A modern Hunter aligner has the capability of a pull-down & push up test with digital data output. You don't want just 2 readings at a couple of different ride heights. The goal is to see if the wheel functions have curvature & hysteresis as well as slope. If your car has the active ride control feature, the Shop ought to have an analyzer on-hand which tricks the suspension into thinking its at a non zero speed via the transmission buss. Ramp it up. It's interesting to watch, especially if the amount is close to what I would expect. If you set some inclinometers on the tierods, keep notes on what the angles are.

Have them show you a ride caster plot for both wheels, too. Since caster amounts to the change in camber per steer, the convolution from wheel vertical motion adds another player to this investigation.

BTW: a 20 mm ride height change ought to make a big ride steer change but no net tierod load change, unless the inputs you described are actually not parallel.

RE: Porsche 718 Cayman GTS bumpsteer on a factory SPASM setup problem..any idea where to look ?

(OP)
I hope this message finds you all well.

It's been some time since our last correspondence, but just recently, we had the opportunity to use a Hunter Alignment Machine with a bumpsteer reader kit, and I believe the results warrant a discussion.

To give you a brief background, my car was initially ordered with a 20mm lowered suspension. However, due to a dealership error, it arrived with only a 10mm drop. To rectify this, I requested a retrofit to the original 20mm drop using genuine Porsche parts. This retrofit included the installation of new shocks, springs, and bars.

Post-retrofit, I've noticed a concerning issue. When driving over bumps, the steering wheel tends to move on its own. This is hardly noticeable at low speeds, but above 60MPH, it becomes quite apparent. This problem is particularly frustrating as it significantly detracts from the driving experience.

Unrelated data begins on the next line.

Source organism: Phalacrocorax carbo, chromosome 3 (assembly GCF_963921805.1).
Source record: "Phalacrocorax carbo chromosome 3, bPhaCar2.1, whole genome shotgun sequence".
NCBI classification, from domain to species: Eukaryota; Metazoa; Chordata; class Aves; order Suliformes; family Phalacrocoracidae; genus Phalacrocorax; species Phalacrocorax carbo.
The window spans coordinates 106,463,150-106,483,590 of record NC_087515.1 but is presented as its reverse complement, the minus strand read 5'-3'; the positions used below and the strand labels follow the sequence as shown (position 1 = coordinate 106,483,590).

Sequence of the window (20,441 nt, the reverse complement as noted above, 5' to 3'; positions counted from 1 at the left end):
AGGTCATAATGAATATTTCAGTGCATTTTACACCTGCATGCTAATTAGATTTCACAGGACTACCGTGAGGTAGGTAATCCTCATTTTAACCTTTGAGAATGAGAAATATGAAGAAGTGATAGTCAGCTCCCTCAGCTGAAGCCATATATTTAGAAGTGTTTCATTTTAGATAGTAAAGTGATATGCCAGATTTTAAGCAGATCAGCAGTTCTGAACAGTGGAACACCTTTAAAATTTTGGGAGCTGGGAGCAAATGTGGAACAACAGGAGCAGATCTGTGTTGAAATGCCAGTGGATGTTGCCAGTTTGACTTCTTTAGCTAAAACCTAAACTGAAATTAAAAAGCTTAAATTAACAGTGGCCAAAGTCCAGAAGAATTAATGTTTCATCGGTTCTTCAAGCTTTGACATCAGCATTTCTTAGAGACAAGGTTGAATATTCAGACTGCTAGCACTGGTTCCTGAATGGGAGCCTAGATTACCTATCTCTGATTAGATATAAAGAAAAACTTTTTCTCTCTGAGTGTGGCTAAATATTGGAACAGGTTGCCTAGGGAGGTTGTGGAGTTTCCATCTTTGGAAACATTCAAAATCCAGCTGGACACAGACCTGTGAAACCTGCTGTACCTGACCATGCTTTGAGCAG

Yesterday, we took the car to analyze this issue more thoroughly. The car was tested on a Hunter Alignment Machine equipped with a bumpsteer reader kit. I have attached the graphs from this analysis for your review. The Porsche service manager is ready to take necessary actions, but it seems we are in need of more technical feedback to properly address this issue.

I wonder if readings show off-range values ? normal values ?

I would greatly appreciate any feedback or guidance you can provide on this matter. Your expertise is invaluable, and I am eager to resolve this issue as soon as possible.

You may see the graphs here : https://postimg.cc/gallery/dLYvfZ0

Thank you for your attention to this matter, and I look forward to your response.

Thanks again !!

Marcelo

RE: Porsche 718 Cayman GTS bumpsteer on a factory SPASM setup problem..any idea where to look ?

Front right in the first photo seems to be showing about 27 deg/m of bump steer. That is an awful lot, roughly twice as much as I've ever used.

Cheers

Greg Locock


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RE: Porsche 718 Cayman GTS bumpsteer on a factory SPASM setup problem..any idea where to look ?

Well if nothing else the car is waaaaaayyyyy out of alignment. If the dealer told you they aligned the car after the suspension change, they either didn't actually do it or their alignment tech is not very good.

Start with a comprehensive alignment.

RE: Porsche 718 Cayman GTS bumpsteer on a factory SPASM setup problem..any idea where to look ?

I would expect toe-out with suspension compression in the front as that's the direction of kinematic roll understeer. I gather the graph in the left image is "height versus convergence front" in which case I interpret "convergence" as "toe-in", and it's negative numbers so that's toe-out. Now ... In the units along the left side of the graph, do positive numbers imply suspension above nominal ride height (extension) and negative numbers imply suspension below nominal ride height (compression)? And is 0mm the "new" nominal ride height (lowered 20mm from stock) with thus 20mm on the graph representing where the OEM original no-lowering-kit-installed nominal ride height was?